Persuasive Presentation: The behavioral science of negotiations was a helpful structure for exploring arguments that would resonate with my target audience: supermarkets and food manufacturers. It was important that I demonstrated empathy, clearly communicated my story, and inspired an easy-to-remember call to action. I then practiced everyday for 2 weeks and presented the speech as I would to key stakeholders. The following is the final version of the slide deck as it was presented:


Qualitative Feedback: My peers and mentor thoughtfully evaluated my presentation on the quality of my thesis, the evidence provided, and the conclusions I drew. They elaborated on the strengths as well as areas for improvement. The following are snippets from their feedback that I would use to incorporate into my op-ed.

Your slides were exceptionally visually appealing, simple, and engaging. Similarly, your presentation style was very accessible with perfect pace and clarity. You plainly set out your structure and stuck to it throughout your talk. Stating your problem and thesis in such succinct terms made your topic relevant and interesting for a wide audience. Your evidence supported your thesis really well, with some quite fascinating findings - love makes things sweeter! - while you also underlined its limitations.
— Anonymous
Ben could have done a better job laying out his problem clearly. I was a bit confused in the beginning what issue he was trying to address: obesity prevalence too high? people unable to control themselves while eating? irresponsible advertising on the retailers’ end? Manufacturers using too much salt/sugar/fat? I understood the scope of the problem in the conclusion, but the presentation could have benefited from him stating outright the problem that he was addressing.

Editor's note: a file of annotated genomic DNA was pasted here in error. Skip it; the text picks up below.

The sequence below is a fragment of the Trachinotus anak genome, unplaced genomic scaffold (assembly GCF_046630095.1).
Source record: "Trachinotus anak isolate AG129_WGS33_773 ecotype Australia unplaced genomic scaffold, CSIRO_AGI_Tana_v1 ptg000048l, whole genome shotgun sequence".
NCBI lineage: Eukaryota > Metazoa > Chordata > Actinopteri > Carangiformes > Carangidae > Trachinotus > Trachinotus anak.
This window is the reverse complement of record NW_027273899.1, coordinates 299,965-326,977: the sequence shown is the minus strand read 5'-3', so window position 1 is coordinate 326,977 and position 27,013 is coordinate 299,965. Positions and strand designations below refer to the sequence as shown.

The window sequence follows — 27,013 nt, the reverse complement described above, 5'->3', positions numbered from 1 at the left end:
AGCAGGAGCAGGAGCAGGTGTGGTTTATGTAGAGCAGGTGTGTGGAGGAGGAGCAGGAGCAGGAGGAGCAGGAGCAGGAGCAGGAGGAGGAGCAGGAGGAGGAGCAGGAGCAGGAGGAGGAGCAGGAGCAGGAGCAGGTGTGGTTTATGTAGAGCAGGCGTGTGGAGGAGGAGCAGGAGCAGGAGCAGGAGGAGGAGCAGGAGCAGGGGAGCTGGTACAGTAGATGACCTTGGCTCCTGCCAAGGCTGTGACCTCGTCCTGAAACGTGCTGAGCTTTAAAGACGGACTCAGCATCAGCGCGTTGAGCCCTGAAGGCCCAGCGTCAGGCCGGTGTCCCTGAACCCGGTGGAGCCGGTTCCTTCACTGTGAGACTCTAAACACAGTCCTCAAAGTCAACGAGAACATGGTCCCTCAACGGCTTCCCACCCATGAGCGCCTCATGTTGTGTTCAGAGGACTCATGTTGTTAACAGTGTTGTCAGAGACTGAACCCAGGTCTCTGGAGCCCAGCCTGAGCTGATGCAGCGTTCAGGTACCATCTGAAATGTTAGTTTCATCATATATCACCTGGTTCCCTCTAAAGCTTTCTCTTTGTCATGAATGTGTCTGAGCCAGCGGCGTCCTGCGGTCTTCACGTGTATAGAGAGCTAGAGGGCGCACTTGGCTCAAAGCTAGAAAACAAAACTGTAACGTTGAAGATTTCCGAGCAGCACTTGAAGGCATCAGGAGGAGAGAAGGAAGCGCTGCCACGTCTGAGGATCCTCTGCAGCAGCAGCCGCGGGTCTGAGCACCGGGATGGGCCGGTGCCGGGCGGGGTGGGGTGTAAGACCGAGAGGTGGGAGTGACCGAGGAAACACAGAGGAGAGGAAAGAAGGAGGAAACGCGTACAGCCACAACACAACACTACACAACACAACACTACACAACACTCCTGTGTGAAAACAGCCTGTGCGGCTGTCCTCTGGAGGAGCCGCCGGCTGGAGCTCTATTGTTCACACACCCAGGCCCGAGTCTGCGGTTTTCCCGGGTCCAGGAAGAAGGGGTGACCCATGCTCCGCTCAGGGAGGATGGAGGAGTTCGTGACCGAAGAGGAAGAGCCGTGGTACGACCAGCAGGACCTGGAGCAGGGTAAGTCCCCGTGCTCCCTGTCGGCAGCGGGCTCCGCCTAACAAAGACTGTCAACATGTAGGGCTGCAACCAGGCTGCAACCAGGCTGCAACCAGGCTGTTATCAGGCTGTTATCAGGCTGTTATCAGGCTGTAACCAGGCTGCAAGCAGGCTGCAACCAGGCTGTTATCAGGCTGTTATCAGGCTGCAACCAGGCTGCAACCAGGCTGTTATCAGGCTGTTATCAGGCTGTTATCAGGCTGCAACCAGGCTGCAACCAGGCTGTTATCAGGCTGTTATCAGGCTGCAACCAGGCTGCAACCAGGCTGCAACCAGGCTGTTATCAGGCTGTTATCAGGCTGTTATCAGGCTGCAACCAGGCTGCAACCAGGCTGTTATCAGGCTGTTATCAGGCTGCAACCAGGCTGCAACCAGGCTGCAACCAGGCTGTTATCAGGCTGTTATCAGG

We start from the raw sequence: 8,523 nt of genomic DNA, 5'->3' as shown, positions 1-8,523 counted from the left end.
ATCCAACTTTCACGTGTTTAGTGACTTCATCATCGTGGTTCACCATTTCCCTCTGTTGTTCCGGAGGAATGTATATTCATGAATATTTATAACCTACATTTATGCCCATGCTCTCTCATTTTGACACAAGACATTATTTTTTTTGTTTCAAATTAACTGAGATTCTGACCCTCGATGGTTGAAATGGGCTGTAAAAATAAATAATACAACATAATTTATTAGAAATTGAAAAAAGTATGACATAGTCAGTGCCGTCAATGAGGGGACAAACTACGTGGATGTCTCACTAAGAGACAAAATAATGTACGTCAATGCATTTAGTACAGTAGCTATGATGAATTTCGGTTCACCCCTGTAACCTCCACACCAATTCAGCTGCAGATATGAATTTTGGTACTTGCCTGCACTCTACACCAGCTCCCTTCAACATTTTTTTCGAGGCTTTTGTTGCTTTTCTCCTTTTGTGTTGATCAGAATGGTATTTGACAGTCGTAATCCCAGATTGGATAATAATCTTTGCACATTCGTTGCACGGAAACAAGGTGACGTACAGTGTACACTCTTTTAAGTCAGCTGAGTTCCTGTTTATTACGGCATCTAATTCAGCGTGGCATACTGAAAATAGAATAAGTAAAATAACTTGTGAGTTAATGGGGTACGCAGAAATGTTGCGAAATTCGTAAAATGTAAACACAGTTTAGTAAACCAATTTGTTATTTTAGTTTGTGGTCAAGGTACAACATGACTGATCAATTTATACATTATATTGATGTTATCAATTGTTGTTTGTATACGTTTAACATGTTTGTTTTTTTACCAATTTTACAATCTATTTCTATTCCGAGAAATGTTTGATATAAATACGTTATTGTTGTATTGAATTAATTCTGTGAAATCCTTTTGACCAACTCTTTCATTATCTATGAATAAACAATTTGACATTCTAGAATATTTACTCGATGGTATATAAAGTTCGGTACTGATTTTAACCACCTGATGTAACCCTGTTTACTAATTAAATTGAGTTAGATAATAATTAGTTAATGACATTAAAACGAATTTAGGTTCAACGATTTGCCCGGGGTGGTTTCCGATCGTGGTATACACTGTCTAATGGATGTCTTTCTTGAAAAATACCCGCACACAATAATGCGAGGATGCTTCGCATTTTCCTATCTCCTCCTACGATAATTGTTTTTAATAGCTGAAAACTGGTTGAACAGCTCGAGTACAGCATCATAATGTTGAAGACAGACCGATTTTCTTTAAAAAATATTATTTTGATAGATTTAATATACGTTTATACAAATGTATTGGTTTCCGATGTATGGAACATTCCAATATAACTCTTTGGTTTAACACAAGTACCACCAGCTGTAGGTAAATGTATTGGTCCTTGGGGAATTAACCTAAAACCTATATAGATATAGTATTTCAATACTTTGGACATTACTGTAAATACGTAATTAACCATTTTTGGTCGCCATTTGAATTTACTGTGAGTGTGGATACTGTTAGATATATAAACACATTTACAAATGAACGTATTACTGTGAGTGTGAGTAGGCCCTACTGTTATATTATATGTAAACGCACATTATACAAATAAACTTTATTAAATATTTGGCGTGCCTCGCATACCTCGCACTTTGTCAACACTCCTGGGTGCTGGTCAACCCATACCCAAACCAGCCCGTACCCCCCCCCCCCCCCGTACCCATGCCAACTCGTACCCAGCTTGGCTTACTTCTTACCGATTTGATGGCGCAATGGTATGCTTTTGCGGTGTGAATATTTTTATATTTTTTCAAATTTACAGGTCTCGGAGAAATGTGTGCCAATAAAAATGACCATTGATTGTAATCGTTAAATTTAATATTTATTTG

— Anonymous
Ben had very solid recommendations that were clearly rooted in affective science and strong studies. The studies he chose were clearly related to his problem, and they had strong implications for each part of his problem. He explained in a way that was easy to understand and used effective graphic. He suggested pilot studies, which are a realistic next step in securing evidence before affective science can directly shape policy. His discussion of the limitations was thorough and addressed the many variables that complicate studies of how emotion and food operate.
— Anonymous
I think it would still have been insightful to have the consumer as one of the actors since whatever the others actors may do; the decision to purchase and eat certain foods still remains with the consumer. I would therefore have expected a brief discussion of scientific studies that had been done to directly target the consumer and behavior change in purchasing and consuming certain foods.
— Anonymous


Issues: The feedback I received was generally very positive regarding the design of the presentation, my performance, and the application of the selected research. Although many people understood the problem I was trying to address, there were still many who were not able to identify my premise, suggesting to me that this was an area that I still needed to improve. Other peers raised bigger issues with the general actors that I chose to approach, highlighting important arenas to pursue in future discussions. 

Results: With the remaining week I had left to integrate this feedback I focused my efforts on increasing the clarity of the problem I was addressing. After another seven revisions with additional feedback from trusted mentors and colleagues, I submitted the following piece as my final op-ed: